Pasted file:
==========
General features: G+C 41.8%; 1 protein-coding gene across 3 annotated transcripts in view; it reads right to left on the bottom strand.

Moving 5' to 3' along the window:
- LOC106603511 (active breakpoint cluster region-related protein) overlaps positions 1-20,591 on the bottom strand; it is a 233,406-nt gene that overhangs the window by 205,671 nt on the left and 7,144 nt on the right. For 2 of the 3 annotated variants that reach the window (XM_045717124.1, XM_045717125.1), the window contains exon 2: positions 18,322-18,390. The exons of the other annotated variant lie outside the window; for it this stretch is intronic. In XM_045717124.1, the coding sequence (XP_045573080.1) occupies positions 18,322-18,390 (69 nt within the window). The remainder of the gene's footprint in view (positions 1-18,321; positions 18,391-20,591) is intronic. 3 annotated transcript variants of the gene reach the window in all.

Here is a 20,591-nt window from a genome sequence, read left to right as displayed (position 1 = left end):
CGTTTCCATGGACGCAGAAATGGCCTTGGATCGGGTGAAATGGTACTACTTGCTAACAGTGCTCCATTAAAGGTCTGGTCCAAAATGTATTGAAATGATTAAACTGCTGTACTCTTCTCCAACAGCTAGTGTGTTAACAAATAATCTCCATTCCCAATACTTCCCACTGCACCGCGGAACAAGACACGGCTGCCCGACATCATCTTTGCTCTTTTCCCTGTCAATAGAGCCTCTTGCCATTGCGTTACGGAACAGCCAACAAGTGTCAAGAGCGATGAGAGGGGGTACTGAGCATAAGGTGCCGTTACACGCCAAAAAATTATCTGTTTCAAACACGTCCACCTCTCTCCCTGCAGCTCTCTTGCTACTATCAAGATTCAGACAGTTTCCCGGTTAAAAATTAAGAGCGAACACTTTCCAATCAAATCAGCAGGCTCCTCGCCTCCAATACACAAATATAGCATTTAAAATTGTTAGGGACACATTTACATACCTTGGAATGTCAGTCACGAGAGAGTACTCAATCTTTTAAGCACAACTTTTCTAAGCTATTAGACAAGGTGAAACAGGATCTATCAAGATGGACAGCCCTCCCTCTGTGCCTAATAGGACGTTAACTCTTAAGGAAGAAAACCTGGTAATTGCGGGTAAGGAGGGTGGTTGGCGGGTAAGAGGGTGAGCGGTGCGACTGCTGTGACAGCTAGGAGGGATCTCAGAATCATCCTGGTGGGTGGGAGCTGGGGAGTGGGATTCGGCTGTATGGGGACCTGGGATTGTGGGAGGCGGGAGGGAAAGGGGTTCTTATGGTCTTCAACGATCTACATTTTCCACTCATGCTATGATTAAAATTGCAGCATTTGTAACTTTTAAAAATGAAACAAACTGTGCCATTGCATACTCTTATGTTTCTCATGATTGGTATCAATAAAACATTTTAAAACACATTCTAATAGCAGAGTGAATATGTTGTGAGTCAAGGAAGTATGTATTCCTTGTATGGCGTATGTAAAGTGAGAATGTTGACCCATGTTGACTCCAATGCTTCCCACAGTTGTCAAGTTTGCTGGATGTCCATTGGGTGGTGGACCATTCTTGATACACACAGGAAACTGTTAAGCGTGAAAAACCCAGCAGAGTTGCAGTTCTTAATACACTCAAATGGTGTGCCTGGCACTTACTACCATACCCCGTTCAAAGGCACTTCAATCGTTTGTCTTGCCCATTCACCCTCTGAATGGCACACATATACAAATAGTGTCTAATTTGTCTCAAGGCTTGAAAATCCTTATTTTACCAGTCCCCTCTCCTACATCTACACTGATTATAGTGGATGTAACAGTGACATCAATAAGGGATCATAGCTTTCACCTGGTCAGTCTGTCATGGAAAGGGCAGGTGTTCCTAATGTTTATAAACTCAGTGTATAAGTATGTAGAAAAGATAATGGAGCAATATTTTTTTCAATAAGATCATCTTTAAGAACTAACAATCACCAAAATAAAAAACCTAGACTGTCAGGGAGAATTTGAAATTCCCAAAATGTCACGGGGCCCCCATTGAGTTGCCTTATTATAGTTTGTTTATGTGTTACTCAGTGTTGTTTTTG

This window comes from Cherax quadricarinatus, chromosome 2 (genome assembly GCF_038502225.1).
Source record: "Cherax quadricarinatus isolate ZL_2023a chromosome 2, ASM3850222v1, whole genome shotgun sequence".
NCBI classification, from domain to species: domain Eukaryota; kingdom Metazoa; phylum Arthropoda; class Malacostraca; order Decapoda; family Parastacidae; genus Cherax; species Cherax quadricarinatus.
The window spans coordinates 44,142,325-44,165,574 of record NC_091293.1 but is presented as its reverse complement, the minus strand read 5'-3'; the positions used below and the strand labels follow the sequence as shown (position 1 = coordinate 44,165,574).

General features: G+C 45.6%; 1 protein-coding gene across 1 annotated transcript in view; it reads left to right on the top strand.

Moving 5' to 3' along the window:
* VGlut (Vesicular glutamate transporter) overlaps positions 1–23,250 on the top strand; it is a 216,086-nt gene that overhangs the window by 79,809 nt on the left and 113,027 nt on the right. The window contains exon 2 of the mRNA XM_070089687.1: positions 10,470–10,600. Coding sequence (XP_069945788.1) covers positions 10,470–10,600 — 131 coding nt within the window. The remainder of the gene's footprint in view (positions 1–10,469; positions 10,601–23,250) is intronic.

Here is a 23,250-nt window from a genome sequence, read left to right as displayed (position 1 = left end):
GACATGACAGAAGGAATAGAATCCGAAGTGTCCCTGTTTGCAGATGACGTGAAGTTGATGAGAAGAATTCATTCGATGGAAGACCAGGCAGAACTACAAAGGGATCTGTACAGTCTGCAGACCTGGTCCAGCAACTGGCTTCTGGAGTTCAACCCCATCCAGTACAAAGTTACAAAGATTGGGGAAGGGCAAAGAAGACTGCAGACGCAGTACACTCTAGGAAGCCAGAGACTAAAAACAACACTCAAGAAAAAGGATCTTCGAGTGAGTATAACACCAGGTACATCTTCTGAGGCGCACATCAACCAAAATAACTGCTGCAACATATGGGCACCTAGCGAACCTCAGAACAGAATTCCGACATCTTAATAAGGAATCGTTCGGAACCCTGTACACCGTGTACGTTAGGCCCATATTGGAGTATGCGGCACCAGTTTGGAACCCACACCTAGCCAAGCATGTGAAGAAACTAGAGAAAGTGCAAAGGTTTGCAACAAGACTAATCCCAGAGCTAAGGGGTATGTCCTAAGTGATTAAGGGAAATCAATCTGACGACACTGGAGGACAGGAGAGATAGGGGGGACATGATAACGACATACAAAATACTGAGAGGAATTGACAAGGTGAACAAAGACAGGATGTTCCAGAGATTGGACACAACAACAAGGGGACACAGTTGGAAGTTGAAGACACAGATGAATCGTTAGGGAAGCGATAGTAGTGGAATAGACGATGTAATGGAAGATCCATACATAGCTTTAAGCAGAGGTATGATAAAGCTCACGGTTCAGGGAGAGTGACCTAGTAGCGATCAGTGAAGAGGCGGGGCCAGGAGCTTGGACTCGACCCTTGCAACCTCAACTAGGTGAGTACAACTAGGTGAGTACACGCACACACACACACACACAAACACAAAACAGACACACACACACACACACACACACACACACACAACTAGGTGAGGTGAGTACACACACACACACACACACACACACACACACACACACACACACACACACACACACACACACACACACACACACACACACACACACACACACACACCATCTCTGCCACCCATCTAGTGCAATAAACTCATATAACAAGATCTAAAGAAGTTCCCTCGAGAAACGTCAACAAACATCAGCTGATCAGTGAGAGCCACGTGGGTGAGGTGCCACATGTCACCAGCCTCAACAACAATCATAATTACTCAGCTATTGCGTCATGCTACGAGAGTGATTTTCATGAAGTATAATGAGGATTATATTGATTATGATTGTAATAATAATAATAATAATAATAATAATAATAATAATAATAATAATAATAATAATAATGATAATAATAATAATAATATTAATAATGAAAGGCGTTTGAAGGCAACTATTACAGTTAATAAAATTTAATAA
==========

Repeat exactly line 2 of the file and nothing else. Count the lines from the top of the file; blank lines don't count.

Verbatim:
Moving 5' to 3' along the window: